Part of the reason is that Hillary Clinton is a real object lesson in how FOIA can go wrong when it’s weaponized. Another part is that liberals are the biggest fans of transparency, and seeing one of their own pilloried by it might make them take a second look at whether it’s gone off the rails. What we’ve seen with Hillary Clinton is not that she’s done anything especially wrong, but that a story can last forever if there’s a constant stream of new revelations. That’s what’s happened over the past four years. Between Benghazi committees and Judicial Watch’s anti-Hillary jihad, Clinton’s emails have been steadily dripped out practically monthly, even though there’s never been any compelling reason for it. It’s been done solely to keep her alleged corruption in the public eye.
Reporters aren’t stupid. They know this perfectly well. And yet, news is news. They can’t help themselves from covering every new release of emails, even if they don’t really show anything very interesting. (And there’s much more to come.) Donald Trump, by contrast, has adopted a policy of radical concealment—no tax returns, no medical disclosures, no business records, and certainly no internal emails—and it’s worked great. He’s taken some hits for all this, but they don’t do much damage. With nothing new to report, it’s hard to keep an investigation going.
So what’s the answer? I’m not going to pretend to have a detailed policy to offer, but in general terms I think it’s this: less transparency, but faster, more effective transparency. Even journalists might buy this trade. I believe that cabinet officers need to have a certain amount of space to have policy discussions without fear of every word they say becoming public. For this reason, FOIA should be tightened in some ways. At the same time, the biggest problem with FOIA is that it’s abysmally slow and clunky. You have to word your requests just right. You have to pay fees that sometimes make no sense. And then you have to wait forever, and then maybe appeal, and then wait some more, because compliance departments are woefully underfunded and undermanned.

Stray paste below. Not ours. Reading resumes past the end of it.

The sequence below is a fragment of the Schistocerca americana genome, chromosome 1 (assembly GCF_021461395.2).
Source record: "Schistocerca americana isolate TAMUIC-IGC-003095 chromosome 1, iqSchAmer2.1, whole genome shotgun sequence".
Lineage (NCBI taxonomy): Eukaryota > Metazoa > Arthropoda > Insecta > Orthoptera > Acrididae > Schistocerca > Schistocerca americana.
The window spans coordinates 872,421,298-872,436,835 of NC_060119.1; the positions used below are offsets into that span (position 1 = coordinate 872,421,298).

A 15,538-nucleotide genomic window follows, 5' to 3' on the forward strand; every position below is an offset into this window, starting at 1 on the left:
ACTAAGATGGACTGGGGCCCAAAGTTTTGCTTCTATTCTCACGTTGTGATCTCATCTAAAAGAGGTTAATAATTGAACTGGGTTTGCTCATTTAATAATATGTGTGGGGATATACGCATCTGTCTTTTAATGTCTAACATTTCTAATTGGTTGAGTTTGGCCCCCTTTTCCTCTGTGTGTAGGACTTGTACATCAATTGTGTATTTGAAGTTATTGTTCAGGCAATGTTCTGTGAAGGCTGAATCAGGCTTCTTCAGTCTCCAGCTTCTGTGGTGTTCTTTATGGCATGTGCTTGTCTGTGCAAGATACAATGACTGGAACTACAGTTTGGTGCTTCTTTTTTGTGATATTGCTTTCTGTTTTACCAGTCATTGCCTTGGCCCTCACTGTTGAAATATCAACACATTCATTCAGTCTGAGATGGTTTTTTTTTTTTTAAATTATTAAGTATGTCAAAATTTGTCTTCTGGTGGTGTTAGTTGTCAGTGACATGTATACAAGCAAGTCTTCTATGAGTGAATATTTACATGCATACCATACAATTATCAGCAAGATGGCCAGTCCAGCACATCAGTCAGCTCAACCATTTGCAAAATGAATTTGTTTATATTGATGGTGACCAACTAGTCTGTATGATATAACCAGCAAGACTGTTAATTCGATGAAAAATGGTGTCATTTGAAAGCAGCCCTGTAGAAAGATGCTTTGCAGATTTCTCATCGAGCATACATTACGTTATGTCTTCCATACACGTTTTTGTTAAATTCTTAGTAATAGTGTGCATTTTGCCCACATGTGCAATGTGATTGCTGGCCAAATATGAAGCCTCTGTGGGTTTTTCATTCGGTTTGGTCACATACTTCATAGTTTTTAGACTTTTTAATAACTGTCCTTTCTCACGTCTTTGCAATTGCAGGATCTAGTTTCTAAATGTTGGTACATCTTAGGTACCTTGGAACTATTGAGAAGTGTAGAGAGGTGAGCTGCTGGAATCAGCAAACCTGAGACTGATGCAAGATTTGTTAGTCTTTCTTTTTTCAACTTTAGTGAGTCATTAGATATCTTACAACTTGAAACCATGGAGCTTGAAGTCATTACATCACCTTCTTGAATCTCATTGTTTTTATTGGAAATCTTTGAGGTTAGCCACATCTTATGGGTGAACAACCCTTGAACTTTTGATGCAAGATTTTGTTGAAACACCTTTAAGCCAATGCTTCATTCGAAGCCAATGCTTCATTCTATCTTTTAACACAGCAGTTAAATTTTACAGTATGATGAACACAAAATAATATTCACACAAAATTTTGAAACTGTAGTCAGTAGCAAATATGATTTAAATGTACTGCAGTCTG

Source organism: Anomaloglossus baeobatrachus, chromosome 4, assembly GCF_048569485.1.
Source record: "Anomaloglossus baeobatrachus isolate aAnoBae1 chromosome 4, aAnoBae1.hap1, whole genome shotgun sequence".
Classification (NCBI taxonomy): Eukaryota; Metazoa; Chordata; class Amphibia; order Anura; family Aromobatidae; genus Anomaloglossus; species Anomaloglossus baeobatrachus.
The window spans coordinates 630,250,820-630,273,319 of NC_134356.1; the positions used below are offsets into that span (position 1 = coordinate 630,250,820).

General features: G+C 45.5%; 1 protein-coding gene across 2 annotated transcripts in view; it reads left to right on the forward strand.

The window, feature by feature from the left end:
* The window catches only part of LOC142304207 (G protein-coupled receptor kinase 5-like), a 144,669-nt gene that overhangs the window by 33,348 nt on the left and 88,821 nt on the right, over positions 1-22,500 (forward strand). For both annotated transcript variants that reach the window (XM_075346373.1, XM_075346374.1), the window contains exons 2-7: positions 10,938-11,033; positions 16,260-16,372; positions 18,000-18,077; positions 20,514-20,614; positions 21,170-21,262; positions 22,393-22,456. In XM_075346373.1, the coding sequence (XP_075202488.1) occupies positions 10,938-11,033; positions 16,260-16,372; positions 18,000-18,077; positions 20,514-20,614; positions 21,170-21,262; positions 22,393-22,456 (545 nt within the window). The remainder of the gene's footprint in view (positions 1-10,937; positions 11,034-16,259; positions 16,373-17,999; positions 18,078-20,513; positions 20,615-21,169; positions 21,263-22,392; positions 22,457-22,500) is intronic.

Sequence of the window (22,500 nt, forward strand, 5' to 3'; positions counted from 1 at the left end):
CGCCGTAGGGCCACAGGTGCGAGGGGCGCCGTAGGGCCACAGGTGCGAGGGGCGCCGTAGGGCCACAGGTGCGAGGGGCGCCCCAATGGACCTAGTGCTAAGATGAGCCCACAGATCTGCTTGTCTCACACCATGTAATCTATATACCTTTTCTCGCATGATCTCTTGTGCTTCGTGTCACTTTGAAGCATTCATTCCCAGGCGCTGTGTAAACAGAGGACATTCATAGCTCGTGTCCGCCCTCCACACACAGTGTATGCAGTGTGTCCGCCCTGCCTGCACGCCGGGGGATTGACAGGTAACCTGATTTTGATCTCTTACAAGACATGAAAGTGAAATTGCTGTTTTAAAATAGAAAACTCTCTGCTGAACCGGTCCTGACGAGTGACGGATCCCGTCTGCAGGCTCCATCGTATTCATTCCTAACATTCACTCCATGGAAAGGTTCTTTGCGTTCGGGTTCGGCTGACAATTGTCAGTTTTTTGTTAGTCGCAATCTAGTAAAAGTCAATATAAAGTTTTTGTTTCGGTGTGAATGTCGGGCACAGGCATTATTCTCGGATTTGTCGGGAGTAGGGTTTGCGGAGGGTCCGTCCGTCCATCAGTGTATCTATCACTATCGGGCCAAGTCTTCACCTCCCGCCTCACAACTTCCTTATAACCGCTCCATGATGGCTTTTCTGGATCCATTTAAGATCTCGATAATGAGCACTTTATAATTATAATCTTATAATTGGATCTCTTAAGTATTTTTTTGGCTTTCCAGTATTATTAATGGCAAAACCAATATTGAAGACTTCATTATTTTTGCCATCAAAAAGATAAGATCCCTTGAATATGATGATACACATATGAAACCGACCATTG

The devil is in the details, but in broad strokes that’s the deal I’d like to see. Change FOIA rules so executive branch officials have more latitude for the kinds of frank policy discussions they need to have—and less fear that their every word will be used not to enlighten the public, but solely as nuclear weapons in political campaigns. But in return, properly fund compliance and place real limits on how long legitimate FOIA requests can be stonewalled. Any takers?